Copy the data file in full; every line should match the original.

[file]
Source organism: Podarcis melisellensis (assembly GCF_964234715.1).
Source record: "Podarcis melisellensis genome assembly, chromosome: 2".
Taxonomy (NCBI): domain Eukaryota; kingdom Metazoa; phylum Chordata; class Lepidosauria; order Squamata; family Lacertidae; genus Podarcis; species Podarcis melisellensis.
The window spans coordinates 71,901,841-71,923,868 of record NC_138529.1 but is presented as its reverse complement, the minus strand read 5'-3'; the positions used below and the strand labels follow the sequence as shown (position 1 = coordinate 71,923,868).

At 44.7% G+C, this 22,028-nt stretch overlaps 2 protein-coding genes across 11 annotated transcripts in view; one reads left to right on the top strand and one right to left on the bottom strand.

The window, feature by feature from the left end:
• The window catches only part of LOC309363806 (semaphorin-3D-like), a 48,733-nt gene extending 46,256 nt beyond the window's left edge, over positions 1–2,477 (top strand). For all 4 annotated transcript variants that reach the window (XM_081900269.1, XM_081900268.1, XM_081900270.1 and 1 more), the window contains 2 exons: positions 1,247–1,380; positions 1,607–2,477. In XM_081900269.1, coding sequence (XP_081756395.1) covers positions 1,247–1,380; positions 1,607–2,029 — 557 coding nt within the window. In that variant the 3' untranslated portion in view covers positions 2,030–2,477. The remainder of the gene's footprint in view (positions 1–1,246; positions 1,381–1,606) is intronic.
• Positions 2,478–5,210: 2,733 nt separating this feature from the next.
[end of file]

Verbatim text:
Source organism: Podarcis melisellensis (assembly GCF_964234715.1).
Source record: "Podarcis melisellensis genome assembly, chromosome: 2".
Taxonomy (NCBI): domain Eukaryota; kingdom Metazoa; phylum Chordata; class Lepidosauria; order Squamata; family Lacertidae; genus Podarcis; species Podarcis melisellensis.
The window spans coordinates 71,901,841-71,923,868 of record NC_138529.1 but is presented as its reverse complement, the minus strand read 5'-3'; the positions used below and the strand labels follow the sequence as shown (position 1 = coordinate 71,923,868).

At 44.7% G+C, this 22,028-nt stretch overlaps 2 protein-coding genes across 11 annotated transcripts in view; one reads left to right on the top strand and one right to left on the bottom strand.

The window, feature by feature from the left end:
• The window catches only part of LOC309363806 (semaphorin-3D-like), a 48,733-nt gene extending 46,256 nt beyond the window's left edge, over positions 1–2,477 (top strand). For all 4 annotated transcript variants that reach the window (XM_081900269.1, XM_081900268.1, XM_081900270.1 and 1 more), the window contains 2 exons: positions 1,247–1,380; positions 1,607–2,477. In XM_081900269.1, coding sequence (XP_081756395.1) covers positions 1,247–1,380; positions 1,607–2,029 — 557 coding nt within the window. In that variant the 3' untranslated portion in view covers positions 2,030–2,477. The remainder of the gene's footprint in view (positions 1–1,246; positions 1,381–1,606) is intronic.
• Positions 2,478–5,210: 2,733 nt separating this feature from the next.